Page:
Quite a few small spectators came to visit during the day to see what all the fuzz was about and to make sure that the workers in white overalls actually did their job!
...And clearly, they were thrilled to see them perform...

During the lunch-break the overallers threw a bbq (braai, as they call it here) in our sunny "square".
Hot dogs & sodas for everyone!
By everyone I mean; the kids at place, their own people and all the Project Playground staff.
Instant coffee with bagged milk in paper cups for the big ones.
Lollipops for the little ones.
...And soccer for the ones with some run in their legs.

Leave a trace.
Handprints of all the utilisers of the hall in black on the (now skyish) pelars.
Almost immortality.

For your time, your effort, your open minds & those huge hearts of yours. 
Thank you.


Tuesday, 15 November 2011


Quiet now. Listen.
It's the ocean. It's wild today. Unstoppable out there.
The breeze is cool and the sun is shining.
23 degrees, no humidity whatsoever and the sky is clear.

I spoke to a black guy just now. A most thoughtful young man.
Amongst other things, the discussion about blacks and whites and race came up.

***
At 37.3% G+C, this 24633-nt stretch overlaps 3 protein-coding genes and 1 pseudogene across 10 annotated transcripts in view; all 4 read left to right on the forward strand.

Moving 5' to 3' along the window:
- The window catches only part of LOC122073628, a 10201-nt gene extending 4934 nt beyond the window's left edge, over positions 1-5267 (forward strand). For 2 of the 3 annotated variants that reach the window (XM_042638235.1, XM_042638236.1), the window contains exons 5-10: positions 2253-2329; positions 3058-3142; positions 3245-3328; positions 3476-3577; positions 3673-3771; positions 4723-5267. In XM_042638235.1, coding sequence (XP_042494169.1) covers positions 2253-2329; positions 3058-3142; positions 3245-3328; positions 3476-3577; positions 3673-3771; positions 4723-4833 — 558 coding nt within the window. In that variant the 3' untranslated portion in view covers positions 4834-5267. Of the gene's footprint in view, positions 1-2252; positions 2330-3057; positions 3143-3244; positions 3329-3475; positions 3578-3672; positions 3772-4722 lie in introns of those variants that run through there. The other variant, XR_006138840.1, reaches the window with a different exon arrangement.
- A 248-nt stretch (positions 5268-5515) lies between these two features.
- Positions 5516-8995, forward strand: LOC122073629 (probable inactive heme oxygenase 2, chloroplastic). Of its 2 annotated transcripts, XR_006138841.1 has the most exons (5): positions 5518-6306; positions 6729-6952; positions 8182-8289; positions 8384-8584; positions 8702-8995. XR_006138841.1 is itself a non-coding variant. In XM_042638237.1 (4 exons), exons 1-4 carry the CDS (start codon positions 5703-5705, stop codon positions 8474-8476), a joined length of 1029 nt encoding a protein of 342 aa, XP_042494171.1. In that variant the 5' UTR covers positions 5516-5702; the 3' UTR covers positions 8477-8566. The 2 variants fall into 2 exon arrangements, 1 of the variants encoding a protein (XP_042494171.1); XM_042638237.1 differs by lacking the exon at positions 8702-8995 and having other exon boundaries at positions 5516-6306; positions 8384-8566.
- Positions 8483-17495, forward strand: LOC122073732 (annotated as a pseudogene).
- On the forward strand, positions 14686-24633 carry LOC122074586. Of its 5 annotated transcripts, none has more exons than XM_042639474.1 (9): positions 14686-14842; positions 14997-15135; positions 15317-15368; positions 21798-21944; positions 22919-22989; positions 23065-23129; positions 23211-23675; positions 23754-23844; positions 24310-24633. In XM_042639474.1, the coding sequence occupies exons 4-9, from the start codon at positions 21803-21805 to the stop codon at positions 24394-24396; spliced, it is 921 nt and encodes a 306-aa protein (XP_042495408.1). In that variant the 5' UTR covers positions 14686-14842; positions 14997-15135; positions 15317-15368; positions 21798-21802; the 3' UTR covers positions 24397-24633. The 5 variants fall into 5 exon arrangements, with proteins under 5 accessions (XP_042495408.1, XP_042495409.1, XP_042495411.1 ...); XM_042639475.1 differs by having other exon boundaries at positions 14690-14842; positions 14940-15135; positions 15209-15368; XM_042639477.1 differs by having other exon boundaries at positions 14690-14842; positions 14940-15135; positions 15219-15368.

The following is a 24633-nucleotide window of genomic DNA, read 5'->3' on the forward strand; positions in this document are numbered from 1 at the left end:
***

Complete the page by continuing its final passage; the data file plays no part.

In the end he raised his eyebrows at me and said "I do not want to be below you".
And without thinking, I replied "and I do not want to be above you".
Simultaneously we asked out loud: "Why can't we just be the same?"
Raising smiles.

The deepblue color of the ocean kind of hurts you with its beauty.
The waves have gone completely crazy now.

Sometimes this world is just so....

Thursday, 10 November 2011

This is the story of the blind singer

We took the car to a centre for disabled children today.
The place was lovely. The staff was energetic and  passionate and the kids were all cheery. Therapy rooms and toys everywhere.
We were shown around and got quite a few chances to meet some charming little creatures!
Such an inspiration!

This centre runs a concert every December, where the kids are the stars. 
We were invited to see the show this year.
In one of the therapy rooms there was a huge wall covered with photos of the children, taken during events from the past.
The staff started grinning, telling stories about this one remarkable girl...  

This is how the story begins.
Her story. The blind singer.
A young girl. Due to her disability, she was literally thrown away by her parents when she was very small.
All alone and left to die, the animals fed on her.
They ate her eyes.
She lost her sight, but was lucky enough to be spotted and saved.

This child could sing like a Goddess. She was the star of the December-concert.
Sing to us.
Apparently the combination of her smile and her voice had the capacity to knock out an entire crowd! She would just glow.
One moment of perfection. Nothing had existed before and nothing will exist ever after. Only now. Right now.

She passed away.
The pneumonia she got due to her living conditions took her.


This is in memory of a chanter who still makes people smile.